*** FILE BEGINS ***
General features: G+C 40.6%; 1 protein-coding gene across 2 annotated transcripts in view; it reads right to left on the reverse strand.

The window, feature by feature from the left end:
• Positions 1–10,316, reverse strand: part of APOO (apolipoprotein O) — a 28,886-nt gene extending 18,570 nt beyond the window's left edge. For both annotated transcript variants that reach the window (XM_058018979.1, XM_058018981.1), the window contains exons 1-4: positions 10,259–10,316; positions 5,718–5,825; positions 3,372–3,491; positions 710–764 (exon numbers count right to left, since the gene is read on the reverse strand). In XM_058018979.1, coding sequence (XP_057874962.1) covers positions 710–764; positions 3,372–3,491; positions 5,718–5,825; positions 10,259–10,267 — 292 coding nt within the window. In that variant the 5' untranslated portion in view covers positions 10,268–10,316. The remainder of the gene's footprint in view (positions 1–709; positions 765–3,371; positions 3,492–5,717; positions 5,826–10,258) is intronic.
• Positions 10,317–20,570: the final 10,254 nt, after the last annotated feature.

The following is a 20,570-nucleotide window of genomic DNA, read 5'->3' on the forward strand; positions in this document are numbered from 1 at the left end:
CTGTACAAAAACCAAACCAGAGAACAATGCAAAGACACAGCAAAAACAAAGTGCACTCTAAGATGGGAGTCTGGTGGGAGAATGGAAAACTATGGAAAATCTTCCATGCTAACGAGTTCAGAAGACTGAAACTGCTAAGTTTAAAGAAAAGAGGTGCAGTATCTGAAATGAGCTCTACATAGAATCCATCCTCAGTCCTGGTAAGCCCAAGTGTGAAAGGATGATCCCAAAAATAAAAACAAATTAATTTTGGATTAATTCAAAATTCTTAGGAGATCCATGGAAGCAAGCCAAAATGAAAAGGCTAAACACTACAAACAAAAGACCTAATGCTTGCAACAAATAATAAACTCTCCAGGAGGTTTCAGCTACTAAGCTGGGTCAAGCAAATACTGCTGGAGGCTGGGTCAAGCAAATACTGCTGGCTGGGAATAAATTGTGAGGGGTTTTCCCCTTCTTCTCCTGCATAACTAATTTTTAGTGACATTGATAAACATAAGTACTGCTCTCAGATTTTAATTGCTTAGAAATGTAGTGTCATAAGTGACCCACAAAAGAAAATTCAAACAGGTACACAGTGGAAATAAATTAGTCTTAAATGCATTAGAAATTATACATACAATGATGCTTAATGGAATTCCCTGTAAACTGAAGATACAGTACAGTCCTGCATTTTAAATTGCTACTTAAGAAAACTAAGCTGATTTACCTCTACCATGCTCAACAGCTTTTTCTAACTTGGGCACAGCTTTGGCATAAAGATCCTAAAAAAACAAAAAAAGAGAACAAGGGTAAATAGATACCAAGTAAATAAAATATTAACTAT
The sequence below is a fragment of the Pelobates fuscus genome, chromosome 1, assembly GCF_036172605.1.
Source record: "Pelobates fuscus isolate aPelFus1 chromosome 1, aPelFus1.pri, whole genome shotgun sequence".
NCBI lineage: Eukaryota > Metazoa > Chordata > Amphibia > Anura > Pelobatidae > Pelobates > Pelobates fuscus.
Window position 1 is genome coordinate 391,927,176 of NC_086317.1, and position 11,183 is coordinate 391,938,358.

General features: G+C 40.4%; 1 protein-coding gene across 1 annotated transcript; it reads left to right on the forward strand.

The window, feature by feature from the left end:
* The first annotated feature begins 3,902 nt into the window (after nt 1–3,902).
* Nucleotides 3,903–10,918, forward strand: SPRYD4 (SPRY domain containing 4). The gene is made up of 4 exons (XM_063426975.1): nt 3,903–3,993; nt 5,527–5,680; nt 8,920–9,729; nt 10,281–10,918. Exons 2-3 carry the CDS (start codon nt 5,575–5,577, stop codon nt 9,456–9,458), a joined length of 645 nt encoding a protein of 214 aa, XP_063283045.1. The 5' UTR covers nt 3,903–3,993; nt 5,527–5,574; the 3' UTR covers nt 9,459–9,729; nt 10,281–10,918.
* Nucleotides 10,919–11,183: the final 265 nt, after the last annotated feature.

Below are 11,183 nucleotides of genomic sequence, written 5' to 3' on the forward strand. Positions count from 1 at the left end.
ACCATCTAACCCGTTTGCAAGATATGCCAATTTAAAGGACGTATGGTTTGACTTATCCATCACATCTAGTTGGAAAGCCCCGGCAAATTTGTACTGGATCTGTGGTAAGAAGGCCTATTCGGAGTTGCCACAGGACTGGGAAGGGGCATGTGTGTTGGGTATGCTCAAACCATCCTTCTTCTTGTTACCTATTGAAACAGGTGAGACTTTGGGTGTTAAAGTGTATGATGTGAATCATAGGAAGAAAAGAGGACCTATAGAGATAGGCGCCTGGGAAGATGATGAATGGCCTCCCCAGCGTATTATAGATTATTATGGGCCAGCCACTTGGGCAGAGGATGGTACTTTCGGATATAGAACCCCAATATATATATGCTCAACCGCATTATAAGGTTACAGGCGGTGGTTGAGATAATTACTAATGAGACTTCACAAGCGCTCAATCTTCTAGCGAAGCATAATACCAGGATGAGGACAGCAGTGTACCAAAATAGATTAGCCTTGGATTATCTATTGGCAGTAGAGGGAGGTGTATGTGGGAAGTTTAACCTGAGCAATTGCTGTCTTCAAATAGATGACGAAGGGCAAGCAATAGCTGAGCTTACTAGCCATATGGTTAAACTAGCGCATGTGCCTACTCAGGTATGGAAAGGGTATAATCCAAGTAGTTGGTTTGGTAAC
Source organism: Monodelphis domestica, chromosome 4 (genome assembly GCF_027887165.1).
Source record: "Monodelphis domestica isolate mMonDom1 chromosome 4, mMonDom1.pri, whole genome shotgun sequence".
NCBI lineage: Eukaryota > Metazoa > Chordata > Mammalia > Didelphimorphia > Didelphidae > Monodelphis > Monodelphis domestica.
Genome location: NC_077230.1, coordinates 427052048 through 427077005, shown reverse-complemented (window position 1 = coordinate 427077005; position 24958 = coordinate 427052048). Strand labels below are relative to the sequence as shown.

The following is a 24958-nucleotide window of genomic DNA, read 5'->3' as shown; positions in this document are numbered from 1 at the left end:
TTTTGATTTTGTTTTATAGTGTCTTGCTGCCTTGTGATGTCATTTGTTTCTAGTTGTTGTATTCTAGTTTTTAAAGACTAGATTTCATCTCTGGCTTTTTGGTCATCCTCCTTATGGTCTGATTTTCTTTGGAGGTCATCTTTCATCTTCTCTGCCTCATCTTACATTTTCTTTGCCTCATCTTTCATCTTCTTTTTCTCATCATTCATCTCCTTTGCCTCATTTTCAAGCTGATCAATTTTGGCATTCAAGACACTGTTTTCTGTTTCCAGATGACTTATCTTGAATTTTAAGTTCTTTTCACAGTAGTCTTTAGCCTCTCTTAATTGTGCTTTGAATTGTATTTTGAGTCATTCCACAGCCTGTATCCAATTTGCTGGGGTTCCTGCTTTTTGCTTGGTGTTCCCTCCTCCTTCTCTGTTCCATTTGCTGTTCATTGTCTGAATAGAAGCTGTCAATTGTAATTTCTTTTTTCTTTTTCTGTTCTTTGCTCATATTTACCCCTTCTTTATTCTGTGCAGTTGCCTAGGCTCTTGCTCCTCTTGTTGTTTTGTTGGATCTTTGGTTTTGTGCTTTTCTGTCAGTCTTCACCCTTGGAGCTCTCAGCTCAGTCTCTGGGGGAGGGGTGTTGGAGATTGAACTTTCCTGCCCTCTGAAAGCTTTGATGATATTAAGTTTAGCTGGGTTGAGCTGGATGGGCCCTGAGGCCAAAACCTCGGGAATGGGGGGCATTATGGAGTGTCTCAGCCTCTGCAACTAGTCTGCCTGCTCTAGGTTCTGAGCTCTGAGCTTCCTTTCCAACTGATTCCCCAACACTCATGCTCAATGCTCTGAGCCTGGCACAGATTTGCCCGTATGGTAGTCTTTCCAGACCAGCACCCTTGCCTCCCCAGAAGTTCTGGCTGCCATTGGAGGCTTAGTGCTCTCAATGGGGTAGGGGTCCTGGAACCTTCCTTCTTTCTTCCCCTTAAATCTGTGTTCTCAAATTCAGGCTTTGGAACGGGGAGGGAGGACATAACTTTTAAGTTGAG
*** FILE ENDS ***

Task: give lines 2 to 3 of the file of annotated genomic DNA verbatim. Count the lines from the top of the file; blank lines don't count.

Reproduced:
The window, feature by feature from the left end:
• Positions 1–10,316, reverse strand: part of APOO (apolipoprotein O) — a 28,886-nt gene extending 18,570 nt beyond the window's left edge. For both annotated transcript variants that reach the window (XM_058018979.1, XM_058018981.1), the window contains exons 1-4: positions 10,259–10,316; positions 5,718–5,825; positions 3,372–3,491; positions 710–764 (exon numbers count right to left, since the gene is read on the reverse strand). In XM_058018979.1, coding sequence (XP_057874962.1) covers positions 710–764; positions 3,372–3,491; positions 5,718–5,825; positions 10,259–10,267 — 292 coding nt within the window. In that variant the 5' untranslated portion in view covers positions 10,268–10,316. The remainder of the gene's footprint in view (positions 1–709; positions 765–3,371; positions 3,492–5,717; positions 5,826–10,258) is intronic.